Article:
In Ciminelli v. United States the U.S. Supreme Court will decide whether the “right-to-control” theory of fraud — which treats the deprivation of complete and accurate information bearing on a person’s economic decision as a type of property fraud — is a valid basis for liability under the federal wire fraud statute.

In 2012 then-Governor Andrew Cuomo launched the “Buffalo Billion” initiative to develop the greater Buffalo area through the investment of $1 billion in taxpayer funds. A nonprofit named Fort Schuyler was used as “the vehicle for purchasing the land and developing the facilities for the Buffalo Billion development projects.”

Louis Ciminelli owned a construction company. He and others circumvented Fort Schuyler’s request-for-proposal (RFP) process. Specifically, a Fort Schuyler insider, Alain Kaloyeros, created a “Buffalo RFP” which wasn’t for a specific project. Ciminelli helped Kaloyeros draft the RFP in a way that would give Ciminelli an advantage unbeknownst to others at Fort Schuyler. Ciminelli’s company was awarded preferred bidder status for “Buffalo RFP” projects.  

Ciminelli was tried and convicted for committing federal wire fraud. The Second Circuit affirmed Ciminelli’s conviction under a “right-to-control” theory of wire fraud. This theory allows for conviction on “a showing that the defendant, through the withholding or inaccurate reporting of information that could impact on economic decisions, deprived some person or entity of potentially valuable economic information.”

According to the Second Circuit, the “right-to-control” theory requires proof that “misrepresentations or non-disclosures can or do result in tangible economic harm.” A “cognizable harm occurs where the defendant’s scheme denies the victim the right to control its assets by depriving it of information necessary to make discretionary economic decisions.” To prove a scheme to defraud, “[i]t need not be shown that the intended victim of the fraud was actually harmed; it is enough to show defendants contemplated doing actual harm.” 

In the Second Circuit Ciminelli argued that the government “failed to prove economic harm for two interrelated reasons.” First, preferred status didn’t guarantee Ciminelli contracts. Second, the federal government did not offer evidence that another company with lower prices, better quality, or better value would have applied and been selected for the “Buffalo RFP.”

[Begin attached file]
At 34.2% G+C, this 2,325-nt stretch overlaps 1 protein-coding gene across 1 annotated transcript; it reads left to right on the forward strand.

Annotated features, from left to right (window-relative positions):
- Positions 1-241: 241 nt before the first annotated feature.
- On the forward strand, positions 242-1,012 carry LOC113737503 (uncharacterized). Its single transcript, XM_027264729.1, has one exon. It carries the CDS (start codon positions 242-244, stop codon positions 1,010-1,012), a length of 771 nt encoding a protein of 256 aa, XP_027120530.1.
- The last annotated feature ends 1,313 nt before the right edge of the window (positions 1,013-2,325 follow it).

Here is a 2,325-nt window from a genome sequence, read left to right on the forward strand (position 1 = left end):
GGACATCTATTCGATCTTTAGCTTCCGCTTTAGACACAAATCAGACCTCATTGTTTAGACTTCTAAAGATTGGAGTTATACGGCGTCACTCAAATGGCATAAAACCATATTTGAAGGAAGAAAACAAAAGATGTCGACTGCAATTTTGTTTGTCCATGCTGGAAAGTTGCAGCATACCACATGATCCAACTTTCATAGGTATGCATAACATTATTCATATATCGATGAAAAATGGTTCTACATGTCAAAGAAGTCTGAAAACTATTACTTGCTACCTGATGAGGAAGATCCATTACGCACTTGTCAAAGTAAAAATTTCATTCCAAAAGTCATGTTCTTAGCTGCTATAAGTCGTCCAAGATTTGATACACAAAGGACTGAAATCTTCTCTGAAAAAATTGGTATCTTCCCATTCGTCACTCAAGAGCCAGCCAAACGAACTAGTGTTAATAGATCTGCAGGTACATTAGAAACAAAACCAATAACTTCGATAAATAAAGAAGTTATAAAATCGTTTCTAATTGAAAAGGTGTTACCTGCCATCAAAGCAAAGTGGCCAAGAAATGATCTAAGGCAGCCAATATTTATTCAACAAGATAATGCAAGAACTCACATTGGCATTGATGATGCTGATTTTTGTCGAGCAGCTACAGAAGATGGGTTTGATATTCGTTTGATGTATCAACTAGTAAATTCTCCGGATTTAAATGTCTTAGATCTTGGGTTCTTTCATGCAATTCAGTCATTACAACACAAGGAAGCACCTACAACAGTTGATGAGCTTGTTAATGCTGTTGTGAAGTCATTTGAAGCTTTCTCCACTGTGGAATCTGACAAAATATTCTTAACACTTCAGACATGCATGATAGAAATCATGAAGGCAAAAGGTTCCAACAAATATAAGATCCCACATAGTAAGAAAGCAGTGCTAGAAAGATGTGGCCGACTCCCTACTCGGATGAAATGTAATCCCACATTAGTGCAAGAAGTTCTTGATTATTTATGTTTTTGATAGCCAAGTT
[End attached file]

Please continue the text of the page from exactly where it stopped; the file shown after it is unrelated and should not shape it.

The Second Circuit rejected these arguments responding that even in Ciminelli wasn’t guaranteed contracts he “indisputably” had “a leg up because [his company] had been preselected,” as the designation “guaranteed them the beginning of a partnership with . . .  Fort Schuyler.”

Regarding lack of evidence of a better offer the Second Circuit opined: “The bargain at issue was not the terms of the contracts ultimately negotiated, but instead Fort Schuyler’s ability to contract in the first instance, armed with the potentially valuable economic information that would have resulted from a legitimate and competitive RFP process. Depriving Fort Schuyler of that information was precisely the object of defendants’ fraudulent scheme, and for Fort Schuyler, it was an essential element of the bargain.”

Before the Supreme Court Ciminelli no longer argues that his actions didn’t meet the “right-of-control” theory of wire fraud. Instead, he argues the Court should abandon the theory because it doesn’t involve property fraud. “The theory targets deception without a concrete connection to traditional property interests. A scheme that deprives a person of economic information alone, without threatening economic loss, may violate an intangible interest or a sense of moral uprightness; it does not rise to the level of a property fraud.”

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